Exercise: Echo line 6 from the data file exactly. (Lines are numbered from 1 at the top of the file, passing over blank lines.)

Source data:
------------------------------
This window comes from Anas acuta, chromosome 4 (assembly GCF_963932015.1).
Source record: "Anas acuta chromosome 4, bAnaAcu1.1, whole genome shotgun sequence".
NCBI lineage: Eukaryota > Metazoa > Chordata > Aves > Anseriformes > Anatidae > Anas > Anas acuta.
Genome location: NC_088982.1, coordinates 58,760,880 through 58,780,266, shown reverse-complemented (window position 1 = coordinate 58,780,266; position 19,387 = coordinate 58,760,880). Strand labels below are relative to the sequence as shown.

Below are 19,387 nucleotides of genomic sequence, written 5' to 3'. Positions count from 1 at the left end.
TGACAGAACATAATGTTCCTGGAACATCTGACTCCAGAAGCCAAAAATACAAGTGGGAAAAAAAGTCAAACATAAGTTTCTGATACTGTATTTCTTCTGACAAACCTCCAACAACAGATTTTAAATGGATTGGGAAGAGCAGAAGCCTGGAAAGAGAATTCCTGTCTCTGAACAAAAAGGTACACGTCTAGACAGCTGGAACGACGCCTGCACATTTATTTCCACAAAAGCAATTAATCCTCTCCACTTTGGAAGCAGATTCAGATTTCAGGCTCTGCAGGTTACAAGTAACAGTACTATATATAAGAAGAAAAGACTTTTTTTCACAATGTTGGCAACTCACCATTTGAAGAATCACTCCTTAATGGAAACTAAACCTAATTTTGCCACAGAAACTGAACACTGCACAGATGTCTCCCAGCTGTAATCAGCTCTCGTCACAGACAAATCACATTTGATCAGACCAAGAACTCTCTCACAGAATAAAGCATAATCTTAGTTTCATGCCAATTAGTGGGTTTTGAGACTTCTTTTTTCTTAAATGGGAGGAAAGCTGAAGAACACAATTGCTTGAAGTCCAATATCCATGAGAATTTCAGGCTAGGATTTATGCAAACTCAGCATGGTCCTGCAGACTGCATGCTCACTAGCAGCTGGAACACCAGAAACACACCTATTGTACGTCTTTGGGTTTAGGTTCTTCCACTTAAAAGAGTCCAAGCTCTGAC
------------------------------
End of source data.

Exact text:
TGACAGAACATAATGTTCCTGGAACATCTGACTCCAGAAGCCAAAAATACAAGTGGGAAAAAAAGTCAAACATAAGTTTCTGATACTGTATTTCTTCTGACAAACCTCCAACAACAGATTTTAAATGGATTGGGAAGAGCAGAAGCCTGGAAAGAGAATTCCTGTCTCTGAACAAAAAGGTACACGTCTAGACAGCTGGAACGACGCCTGCACATTTATTTCCACAAAAGCAATTAATCCTCTCCACTTTGGAAGCAGATTCAGATTTCAGGCTCTGCAGGTTACAAGTAACAGTACTATATATAAGAAGAAAAGACTTTTTTTCACAATGTTGGCAACTCACCATTTGAAGAATCACTCCTTAATGGAAACTAAACCTAATTTTGCCACAGAAACTGAACACTGCACAGATGTCTCCCAGCTGTAATCAGCTCTCGTCACAGACAAATCACATTTGATCAGACCAAGAACTCTCTCACAGAATAAAGCATAATCTTAGTTTCATGCCAATTAGTGGGTTTTGAGACTTCTTTTTTCTTAAATGGGAGGAAAGCTGAAGAACACAATTGCTTGAAGTCCAATATCCATGAGAATTTCAGGCTAGGATTTATGCAAACTCAGCATGGTCCTGCAGACTGCATGCTCACTAGCAGCTGGAACACCAGAAACACACCTATTGTACGTCTTTGGGTTTAGGTTCTTCCACTTAAAAGAGTCCAAGCTCTGAC